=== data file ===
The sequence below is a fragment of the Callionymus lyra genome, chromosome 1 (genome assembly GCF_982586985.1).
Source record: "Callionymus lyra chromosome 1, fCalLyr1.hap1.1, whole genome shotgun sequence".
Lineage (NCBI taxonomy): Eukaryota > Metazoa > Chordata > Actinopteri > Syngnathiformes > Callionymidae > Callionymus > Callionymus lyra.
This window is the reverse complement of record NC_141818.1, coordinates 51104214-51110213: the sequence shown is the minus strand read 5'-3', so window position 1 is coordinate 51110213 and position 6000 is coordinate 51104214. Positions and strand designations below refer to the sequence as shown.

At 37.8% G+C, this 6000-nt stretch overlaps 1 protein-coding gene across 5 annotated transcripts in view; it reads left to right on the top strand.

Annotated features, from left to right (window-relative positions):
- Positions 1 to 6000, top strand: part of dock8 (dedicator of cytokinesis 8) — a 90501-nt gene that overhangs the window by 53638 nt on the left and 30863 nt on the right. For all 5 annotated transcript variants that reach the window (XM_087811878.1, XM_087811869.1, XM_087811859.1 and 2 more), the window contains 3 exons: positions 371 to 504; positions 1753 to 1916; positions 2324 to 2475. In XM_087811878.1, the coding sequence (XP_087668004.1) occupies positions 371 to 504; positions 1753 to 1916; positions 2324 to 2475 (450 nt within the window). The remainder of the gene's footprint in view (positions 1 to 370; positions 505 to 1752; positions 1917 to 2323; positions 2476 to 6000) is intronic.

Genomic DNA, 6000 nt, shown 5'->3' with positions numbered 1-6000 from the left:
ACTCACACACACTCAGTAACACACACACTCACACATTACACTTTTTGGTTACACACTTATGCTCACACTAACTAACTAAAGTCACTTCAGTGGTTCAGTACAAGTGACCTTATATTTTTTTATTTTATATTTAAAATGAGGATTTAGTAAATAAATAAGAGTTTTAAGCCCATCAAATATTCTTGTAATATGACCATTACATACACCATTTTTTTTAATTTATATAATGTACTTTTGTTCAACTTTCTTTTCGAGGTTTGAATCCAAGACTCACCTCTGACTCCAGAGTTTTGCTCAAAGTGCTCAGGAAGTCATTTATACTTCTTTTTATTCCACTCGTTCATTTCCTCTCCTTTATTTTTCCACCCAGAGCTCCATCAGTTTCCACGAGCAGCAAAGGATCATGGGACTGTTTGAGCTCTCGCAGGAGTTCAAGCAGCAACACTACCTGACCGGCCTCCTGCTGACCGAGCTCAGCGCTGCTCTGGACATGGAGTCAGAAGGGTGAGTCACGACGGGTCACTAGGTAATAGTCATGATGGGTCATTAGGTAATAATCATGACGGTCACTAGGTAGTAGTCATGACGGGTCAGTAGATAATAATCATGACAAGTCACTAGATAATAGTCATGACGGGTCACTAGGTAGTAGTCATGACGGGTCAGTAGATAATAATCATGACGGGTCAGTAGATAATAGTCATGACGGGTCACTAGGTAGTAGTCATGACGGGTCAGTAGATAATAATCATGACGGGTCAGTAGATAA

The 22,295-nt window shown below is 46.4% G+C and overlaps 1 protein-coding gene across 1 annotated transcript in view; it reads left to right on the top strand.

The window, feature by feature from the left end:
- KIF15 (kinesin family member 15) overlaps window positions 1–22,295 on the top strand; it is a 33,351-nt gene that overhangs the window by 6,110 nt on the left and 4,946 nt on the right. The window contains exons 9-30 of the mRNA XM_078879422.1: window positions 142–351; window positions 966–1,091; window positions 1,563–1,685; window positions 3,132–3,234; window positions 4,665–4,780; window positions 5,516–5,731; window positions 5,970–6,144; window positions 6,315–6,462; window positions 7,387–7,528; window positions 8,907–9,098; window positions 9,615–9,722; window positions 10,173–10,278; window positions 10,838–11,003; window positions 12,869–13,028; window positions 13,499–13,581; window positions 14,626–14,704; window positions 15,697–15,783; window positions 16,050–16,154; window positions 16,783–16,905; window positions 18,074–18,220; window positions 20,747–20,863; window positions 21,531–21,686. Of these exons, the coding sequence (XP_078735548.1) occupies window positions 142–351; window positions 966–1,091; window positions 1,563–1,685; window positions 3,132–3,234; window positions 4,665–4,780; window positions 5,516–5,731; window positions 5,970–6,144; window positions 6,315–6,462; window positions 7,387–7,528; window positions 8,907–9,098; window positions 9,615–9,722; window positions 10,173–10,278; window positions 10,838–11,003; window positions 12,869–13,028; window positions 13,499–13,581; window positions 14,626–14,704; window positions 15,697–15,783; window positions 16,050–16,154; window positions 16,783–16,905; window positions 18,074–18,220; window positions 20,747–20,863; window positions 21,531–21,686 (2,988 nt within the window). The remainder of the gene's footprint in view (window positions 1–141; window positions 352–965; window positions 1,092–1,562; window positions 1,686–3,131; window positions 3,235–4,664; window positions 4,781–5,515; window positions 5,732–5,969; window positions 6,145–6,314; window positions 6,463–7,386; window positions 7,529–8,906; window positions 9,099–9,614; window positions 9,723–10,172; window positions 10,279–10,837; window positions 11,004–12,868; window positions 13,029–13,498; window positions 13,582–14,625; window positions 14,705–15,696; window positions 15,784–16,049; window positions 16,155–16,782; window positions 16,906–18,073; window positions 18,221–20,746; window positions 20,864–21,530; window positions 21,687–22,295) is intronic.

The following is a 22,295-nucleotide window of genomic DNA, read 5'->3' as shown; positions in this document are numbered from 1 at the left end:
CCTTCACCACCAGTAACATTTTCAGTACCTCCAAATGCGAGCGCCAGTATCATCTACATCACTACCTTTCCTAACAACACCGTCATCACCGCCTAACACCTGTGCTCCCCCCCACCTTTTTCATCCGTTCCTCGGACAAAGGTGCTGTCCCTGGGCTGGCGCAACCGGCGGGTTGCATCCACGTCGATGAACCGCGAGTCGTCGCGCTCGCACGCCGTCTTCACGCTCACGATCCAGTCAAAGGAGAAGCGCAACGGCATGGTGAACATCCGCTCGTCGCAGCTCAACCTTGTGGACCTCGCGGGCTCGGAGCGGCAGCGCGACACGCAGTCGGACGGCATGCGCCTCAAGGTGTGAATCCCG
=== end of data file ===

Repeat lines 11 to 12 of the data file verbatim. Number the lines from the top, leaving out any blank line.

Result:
The window, feature by feature from the left end:
- KIF15 (kinesin family member 15) overlaps window positions 1–22,295 on the top strand; it is a 33,351-nt gene that overhangs the window by 6,110 nt on the left and 4,946 nt on the right. The window contains exons 9-30 of the mRNA XM_078879422.1: window positions 142–351; window positions 966–1,091; window positions 1,563–1,685; window positions 3,132–3,234; window positions 4,665–4,780; window positions 5,516–5,731; window positions 5,970–6,144; window positions 6,315–6,462; window positions 7,387–7,528; window positions 8,907–9,098; window positions 9,615–9,722; window positions 10,173–10,278; window positions 10,838–11,003; window positions 12,869–13,028; window positions 13,499–13,581; window positions 14,626–14,704; window positions 15,697–15,783; window positions 16,050–16,154; window positions 16,783–16,905; window positions 18,074–18,220; window positions 20,747–20,863; window positions 21,531–21,686. Of these exons, the coding sequence (XP_078735548.1) occupies window positions 142–351; window positions 966–1,091; window positions 1,563–1,685; window positions 3,132–3,234; window positions 4,665–4,780; window positions 5,516–5,731; window positions 5,970–6,144; window positions 6,315–6,462; window positions 7,387–7,528; window positions 8,907–9,098; window positions 9,615–9,722; window positions 10,173–10,278; window positions 10,838–11,003; window positions 12,869–13,028; window positions 13,499–13,581; window positions 14,626–14,704; window positions 15,697–15,783; window positions 16,050–16,154; window positions 16,783–16,905; window positions 18,074–18,220; window positions 20,747–20,863; window positions 21,531–21,686 (2,988 nt within the window). The remainder of the gene's footprint in view (window positions 1–141; window positions 352–965; window positions 1,092–1,562; window positions 1,686–3,131; window positions 3,235–4,664; window positions 4,781–5,515; window positions 5,732–5,969; window positions 6,145–6,314; window positions 6,463–7,386; window positions 7,529–8,906; window positions 9,099–9,614; window positions 9,723–10,172; window positions 10,279–10,837; window positions 11,004–12,868; window positions 13,029–13,498; window positions 13,582–14,625; window positions 14,705–15,696; window positions 15,784–16,049; window positions 16,155–16,782; window positions 16,906–18,073; window positions 18,221–20,746; window positions 20,864–21,530; window positions 21,687–22,295) is intronic.